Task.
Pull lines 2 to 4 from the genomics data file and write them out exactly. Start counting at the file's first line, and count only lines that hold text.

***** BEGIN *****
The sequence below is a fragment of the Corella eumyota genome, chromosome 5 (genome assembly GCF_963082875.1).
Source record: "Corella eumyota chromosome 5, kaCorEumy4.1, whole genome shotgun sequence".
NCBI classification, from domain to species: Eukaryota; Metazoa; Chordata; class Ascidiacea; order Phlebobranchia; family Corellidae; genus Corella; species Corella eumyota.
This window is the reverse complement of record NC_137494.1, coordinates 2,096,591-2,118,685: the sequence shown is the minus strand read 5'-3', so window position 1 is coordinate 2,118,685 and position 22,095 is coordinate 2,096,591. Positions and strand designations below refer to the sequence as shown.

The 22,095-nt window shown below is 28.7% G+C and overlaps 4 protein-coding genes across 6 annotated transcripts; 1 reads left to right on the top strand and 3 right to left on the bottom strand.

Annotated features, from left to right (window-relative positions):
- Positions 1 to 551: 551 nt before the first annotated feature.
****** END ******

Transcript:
Source record: "Corella eumyota chromosome 5, kaCorEumy4.1, whole genome shotgun sequence".
NCBI classification, from domain to species: Eukaryota; Metazoa; Chordata; class Ascidiacea; order Phlebobranchia; family Corellidae; genus Corella; species Corella eumyota.
This window is the reverse complement of record NC_137494.1, coordinates 2,096,591-2,118,685: the sequence shown is the minus strand read 5'-3', so window position 1 is coordinate 2,118,685 and position 22,095 is coordinate 2,096,591. Positions and strand designations below refer to the sequence as shown.